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Building on basics

Eat your procyanidins

In general, plant foods are thought to play two powerful roles as anti-carcinogens. First, they help neutralize free radicals. To generate energy, millions of chemical reactions within the body must take place. During these reactions, some of the electrons get moved into strange, unstable configurations. These unpaired electrons are called free radicals. Free radicals are a byproduct of metabolism and have the ability to oxidize neighboring cells and create abnormal changes by attaching to genetic material (DNA).

Defining the "somehow" is what drives his research.

Phytochemicals in fruits and vegetables attach to free radicals, taking away the ability of these unstable molecules to affect surrounding cells. Secondly, they induce enzymes in the body that repair damaged cells and make toxins water-soluble so that they can be excreted in urine.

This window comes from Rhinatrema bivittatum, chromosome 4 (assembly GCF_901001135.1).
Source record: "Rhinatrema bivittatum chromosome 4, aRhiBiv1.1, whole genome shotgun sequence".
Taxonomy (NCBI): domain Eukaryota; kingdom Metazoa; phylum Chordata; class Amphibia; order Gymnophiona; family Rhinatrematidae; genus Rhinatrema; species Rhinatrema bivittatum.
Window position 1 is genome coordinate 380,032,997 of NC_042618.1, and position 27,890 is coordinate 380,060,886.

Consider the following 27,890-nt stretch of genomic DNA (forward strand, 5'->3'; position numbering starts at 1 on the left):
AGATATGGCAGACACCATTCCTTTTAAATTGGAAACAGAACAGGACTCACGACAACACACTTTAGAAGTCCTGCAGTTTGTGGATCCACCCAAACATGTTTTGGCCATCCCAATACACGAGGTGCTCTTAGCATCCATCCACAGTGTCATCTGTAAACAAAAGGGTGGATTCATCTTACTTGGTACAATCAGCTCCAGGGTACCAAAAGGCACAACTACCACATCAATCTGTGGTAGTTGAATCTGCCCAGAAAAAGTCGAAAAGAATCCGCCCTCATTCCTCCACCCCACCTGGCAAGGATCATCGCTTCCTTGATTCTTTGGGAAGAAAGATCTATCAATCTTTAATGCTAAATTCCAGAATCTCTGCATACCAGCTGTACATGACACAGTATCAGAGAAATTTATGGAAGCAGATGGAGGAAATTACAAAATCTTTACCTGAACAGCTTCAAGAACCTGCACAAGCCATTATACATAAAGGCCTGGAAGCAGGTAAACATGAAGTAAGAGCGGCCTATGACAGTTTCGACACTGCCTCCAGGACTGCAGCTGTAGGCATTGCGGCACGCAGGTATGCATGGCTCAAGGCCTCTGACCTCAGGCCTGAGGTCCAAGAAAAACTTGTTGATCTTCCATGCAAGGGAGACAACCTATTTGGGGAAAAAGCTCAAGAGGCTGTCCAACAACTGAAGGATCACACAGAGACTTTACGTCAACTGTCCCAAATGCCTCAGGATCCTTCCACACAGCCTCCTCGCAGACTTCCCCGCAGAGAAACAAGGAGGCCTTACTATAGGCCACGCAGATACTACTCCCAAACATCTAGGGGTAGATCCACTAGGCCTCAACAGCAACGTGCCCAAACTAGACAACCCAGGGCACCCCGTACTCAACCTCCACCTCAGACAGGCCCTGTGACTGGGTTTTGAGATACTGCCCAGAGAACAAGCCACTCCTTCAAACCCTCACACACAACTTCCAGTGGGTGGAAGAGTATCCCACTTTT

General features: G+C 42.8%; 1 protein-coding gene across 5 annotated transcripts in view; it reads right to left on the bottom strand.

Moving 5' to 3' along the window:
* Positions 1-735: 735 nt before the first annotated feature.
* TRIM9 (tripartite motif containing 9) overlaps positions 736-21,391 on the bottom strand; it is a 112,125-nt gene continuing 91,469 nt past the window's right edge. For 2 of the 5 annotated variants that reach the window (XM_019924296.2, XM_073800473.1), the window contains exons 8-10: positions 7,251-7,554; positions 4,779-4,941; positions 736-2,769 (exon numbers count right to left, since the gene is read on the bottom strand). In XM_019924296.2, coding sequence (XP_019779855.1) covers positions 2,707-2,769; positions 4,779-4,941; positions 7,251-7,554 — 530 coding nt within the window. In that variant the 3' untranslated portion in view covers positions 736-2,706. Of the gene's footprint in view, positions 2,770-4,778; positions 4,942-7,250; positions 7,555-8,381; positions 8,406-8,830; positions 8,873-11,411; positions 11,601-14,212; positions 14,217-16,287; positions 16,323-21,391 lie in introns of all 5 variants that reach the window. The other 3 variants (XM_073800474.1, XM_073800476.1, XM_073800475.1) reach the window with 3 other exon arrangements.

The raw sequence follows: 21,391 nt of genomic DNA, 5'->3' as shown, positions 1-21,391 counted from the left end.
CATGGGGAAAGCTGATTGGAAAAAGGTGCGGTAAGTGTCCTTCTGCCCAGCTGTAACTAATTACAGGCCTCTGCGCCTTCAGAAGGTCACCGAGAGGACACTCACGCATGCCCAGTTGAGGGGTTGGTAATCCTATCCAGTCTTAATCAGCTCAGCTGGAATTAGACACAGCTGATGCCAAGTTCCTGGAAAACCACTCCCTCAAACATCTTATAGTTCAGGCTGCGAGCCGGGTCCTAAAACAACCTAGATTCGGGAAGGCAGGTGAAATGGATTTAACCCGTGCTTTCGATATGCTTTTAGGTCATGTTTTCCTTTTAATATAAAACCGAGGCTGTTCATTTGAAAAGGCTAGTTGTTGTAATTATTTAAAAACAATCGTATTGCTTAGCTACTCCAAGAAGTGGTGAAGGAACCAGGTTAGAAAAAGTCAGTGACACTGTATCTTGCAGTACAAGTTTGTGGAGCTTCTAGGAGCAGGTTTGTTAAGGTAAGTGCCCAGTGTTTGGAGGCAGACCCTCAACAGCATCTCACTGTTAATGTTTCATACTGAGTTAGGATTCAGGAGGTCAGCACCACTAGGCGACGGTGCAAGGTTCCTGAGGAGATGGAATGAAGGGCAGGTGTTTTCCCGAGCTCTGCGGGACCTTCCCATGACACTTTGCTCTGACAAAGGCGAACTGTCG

Fruits and vegetables are loaded with compounds that do both - compounds like flavonoids. Flavonoids serve many roles in plants. Some, like the bitter tannins found in tea and wine, repel insects. Others put the colorful hue in fresh produce. "Eat your colors - that's pretty good advice for a healthy diet," said Mitchell.

Mitchell is interested in procyanidins, a flavonoid found in all kinds of common foods: grapes, barley, green tea, peaches, apples, red wine, berries, even cocoa. Procyanidins make your body produce enzymes called glutathione S-transferases (GSTs). GSTs are part of a family of protective molecules known as phase 2 enzymes. These little worker cells mop up free radicals and otherwise do all the heavy lifting of detoxifying molecules before they can cause DNA damage.

"Glutathione S-transferases are ubiquitous - your body makes them in virtually every cell," said Mitchell. "But more is definitely better. They are the most important defense system we have to protecting against chemical carcinogens. And they can't be replicated in pills."


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Supporting Cancer Center
UC Davis Cancer CenterUC Davis Health System

"Glutathione S-transferases are ubiquitous -your body makes them in virtually every cell."